The route back went up and over the Lida hill back to Pasadena. By this time, I was pretty tired. Newton beat all of us to the top. Then we rode down to the Rose Bowl and up Washington to Arroyo.

We took a small detour to see the house with the cone in front. There is a house on Arroyo where the owner has apparently decided that he doesn’t like bikes riding in the bike lane. The city has gone to the trouble of painting and signing a bike lane on that street, and this particular homeowner places a traffic cone out at the bike lane line and wants us to go around it. It is unclear why he thinks we should not be riding in the space that the city has provided for us. The man in front of the house claimed to know nothing about the cone, but it was pretty obvious that it was his. So perhaps a letter to the city street department is in order.

By the time I got home, I was pretty tired and moving slowly. But it was a fun time.

42 miles.


San Dimas and Bonelli Park

Filed under: — stan @ 8:58 pm

The route out

The route back

Today’s ride was out to San Dimas, with a loop around Bonelli Park, and then straight home. It rained last night, so it was cool and still kind of wet in the morning.

On the way out to Arcadia to meet the group, I saw something going on at a church along the way. I don’t know what that character in the costume was supposed to be.

The route out was pretty straightforward. When we got to San Dimas, the crossing gates were down at the railroad crossing. But there was no train. So I went to the tracks to see, and I saw that it was just a maintenance crew working. So we went across and kept going.

We did the circuit around Brackett Field and into Bonelli Park by the back way. That was where we saw the airplane boneyard. Then we headed up the hill and out the main entrance to the park.

Whenever it’s wet, my bike computer gets flakey. And today was no exception. When we went down the big hill on Via Verde, I looked at it, and it said we were going 12.9. I know we were going faster than that. Susan said hers read 36, and I know I’ve seen 40 on that hill before.

On the way back, I ran over something that got stuck in my tire. I could feel it thumping on the ground, so I stopped. I figured I’d have to fix a flat, but when I pulled it out, it hadn’t gone through. I even dunked the tire in a nearby puddle to check, but it was fine. So we continued on.

Our stop was at Panera in West Covina. I had a blueberry muffin and some orange juice. I’m looking for a good recipe for blueberry muffins, so I wanted to sample theirs just to see what it was like. It was pretty good.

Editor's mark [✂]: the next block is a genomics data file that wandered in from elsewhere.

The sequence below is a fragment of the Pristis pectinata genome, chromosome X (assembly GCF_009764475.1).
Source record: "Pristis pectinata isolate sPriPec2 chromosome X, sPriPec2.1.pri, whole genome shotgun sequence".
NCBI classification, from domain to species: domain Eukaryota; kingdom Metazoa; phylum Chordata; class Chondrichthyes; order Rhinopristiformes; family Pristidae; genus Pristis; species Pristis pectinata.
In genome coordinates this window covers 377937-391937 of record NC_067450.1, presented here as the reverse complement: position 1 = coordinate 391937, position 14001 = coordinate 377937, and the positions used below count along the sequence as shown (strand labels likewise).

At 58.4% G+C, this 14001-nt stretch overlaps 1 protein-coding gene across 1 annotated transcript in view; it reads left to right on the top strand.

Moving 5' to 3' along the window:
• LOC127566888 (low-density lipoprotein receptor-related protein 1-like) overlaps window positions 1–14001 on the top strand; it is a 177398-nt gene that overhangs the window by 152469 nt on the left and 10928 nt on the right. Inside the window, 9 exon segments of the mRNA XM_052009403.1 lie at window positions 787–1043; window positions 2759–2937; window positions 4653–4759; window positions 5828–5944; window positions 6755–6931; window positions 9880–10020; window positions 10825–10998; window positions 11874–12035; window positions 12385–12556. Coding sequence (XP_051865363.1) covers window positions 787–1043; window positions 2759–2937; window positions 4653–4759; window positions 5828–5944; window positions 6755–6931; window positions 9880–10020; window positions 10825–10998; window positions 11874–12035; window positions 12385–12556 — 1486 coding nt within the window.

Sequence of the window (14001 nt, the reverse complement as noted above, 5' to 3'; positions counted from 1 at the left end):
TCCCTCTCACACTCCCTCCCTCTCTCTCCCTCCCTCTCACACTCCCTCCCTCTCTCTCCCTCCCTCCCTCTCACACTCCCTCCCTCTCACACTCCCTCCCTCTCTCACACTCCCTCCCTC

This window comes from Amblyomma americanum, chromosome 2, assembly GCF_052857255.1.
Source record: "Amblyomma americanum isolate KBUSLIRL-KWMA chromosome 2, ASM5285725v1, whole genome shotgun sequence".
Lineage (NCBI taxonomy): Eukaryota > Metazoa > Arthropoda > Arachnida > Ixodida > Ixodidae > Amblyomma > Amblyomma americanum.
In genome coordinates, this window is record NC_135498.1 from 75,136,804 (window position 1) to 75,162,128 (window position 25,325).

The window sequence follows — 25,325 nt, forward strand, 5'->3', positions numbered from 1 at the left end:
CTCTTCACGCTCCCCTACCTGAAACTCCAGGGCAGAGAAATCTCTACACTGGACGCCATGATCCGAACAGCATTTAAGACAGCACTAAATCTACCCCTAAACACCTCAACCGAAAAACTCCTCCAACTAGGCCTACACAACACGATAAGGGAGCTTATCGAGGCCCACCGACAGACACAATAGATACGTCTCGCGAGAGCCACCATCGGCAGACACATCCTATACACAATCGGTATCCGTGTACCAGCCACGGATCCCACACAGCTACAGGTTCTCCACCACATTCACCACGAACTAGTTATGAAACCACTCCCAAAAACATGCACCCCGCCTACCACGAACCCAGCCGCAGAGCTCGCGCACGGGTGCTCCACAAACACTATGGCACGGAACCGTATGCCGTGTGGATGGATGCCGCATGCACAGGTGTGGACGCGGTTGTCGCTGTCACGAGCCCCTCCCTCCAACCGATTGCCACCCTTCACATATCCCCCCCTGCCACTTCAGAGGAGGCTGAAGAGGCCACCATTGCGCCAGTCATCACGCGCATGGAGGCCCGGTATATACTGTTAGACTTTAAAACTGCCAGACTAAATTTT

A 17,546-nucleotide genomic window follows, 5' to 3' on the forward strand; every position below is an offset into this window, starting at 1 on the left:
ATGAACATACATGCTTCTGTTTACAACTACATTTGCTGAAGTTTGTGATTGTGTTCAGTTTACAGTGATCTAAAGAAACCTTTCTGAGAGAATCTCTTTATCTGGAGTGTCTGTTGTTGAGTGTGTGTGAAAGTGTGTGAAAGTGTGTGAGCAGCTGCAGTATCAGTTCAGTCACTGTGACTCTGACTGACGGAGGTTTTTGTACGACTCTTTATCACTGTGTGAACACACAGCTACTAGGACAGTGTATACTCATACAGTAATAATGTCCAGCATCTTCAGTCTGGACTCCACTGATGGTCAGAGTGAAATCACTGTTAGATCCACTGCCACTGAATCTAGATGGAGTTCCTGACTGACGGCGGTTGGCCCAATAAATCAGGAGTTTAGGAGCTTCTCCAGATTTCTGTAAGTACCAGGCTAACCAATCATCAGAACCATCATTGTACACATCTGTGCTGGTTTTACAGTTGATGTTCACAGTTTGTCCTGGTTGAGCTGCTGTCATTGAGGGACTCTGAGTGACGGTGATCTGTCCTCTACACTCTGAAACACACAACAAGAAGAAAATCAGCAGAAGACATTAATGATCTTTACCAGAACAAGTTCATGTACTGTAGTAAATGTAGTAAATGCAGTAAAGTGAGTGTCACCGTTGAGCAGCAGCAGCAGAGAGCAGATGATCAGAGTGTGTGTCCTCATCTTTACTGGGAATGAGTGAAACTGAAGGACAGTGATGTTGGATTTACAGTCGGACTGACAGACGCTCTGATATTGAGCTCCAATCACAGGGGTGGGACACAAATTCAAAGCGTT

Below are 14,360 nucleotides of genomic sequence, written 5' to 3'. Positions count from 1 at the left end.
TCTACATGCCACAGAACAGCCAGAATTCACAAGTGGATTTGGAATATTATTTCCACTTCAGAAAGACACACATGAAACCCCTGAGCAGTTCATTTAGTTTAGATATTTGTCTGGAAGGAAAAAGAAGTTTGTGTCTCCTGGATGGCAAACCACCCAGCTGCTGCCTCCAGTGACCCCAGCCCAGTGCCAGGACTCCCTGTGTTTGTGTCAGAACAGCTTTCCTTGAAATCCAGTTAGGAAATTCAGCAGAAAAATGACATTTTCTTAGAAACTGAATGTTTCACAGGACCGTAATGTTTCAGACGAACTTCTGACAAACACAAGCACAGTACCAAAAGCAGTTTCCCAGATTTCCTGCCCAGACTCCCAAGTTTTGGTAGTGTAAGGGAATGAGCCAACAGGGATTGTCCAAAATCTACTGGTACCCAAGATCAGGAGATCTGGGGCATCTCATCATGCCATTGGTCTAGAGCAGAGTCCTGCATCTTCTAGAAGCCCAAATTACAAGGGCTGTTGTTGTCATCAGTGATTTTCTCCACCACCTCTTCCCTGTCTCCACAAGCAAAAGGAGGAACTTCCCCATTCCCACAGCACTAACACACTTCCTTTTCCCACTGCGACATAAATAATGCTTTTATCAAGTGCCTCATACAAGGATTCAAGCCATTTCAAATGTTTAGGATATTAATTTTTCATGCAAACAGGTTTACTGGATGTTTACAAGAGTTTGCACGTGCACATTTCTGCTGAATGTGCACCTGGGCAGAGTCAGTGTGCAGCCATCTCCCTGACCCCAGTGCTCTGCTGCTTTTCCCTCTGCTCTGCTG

After the stop, we headed home by the most efficient route. I had to be home by 12:30 to take Lucinda to Science Saturday at Caltech at 2:00.

It was a very pleasant ride.

56 miles.


La Tuna Canyon on an autumn day

Filed under: — stan @ 10:09 pm

It’s fall now. The mornings are getting cooler, and today we saw the first pumpkin stand setting up for business. Today’s ride was through La Tuna Canyon to Sun Valley, and then back by way of Paradise Bakery in Glendale.

We rode up through La Cañada and La Crescenta to get to La Tuna Canyon. Then we did the short climb to the top, followed by the fast four-mile downhill into Sun Valley. Along the way, I had one sightseeing stop. I just finished reading Sue Hough’s biography of Charles Richter. Part of the story involved Charles and Lillian’s involvement in nudism, and made mention that they belonged to a club called Fraternity Elysia, which was at 9804 La Tuna Canyon Road. When I got there, there was just a small side street and some new houses, so I guess the land was sold and subdivided. Another piece of Southern California history plowed under.

At the stop, I got a bottle of orange juice and one chocolate eclair. We were going home over Hospital Hill, so I didn’t want to eat too much.

The ride back was very nice. It warmed up very nicely, and we had a pleasant time. The only mishap was when Don got a flat right at the end of the ride. Of course I had to take a picture for the Flat Tire Gallery.

50 miles.


A day at the races

Filed under: — stan @ 8:38 pm

This afternoon, Lucinda and I went down to Carson to see the last day’s races at the Elite National Championships at the ADT Center velodrome. We went this last year, and we liked it enough to go back this time, even though nobody we know was racing this time.

We got there just as they were starting. For some reason, we had to go through metal detectors at the door. I’m not sure what they were trying to prevent there.

The events we saw were the team sprint, keirin, team pursuit, and the Madison. They were all fun to watch, although the Madison is the best of the bunch. It has lots of action, and it lasts long enough that you won’t miss the whole thing if you go to the bathroom.

There were a few crashes in the Madison, including one that made a little gouge in the wood surface of the track. They ‘repaired’ this by putting some tape over it.

I also found it amusing that there were at least two riders competing there whose fathers were champions back in the ’70s when I raced.

The final event was an exhibition race. They have a track racing program for kids, and they had a short kids race at the end of the day. Lucinda wanted to try track racing, but when she tried getting on the bike they had there, it was just a bit too big for her. So she needs to grow about another inch or two before she can do it.

We got to see some good racing, and I got to tell a bunch of old ‘war stories’. Overall, it was a fun afternoon.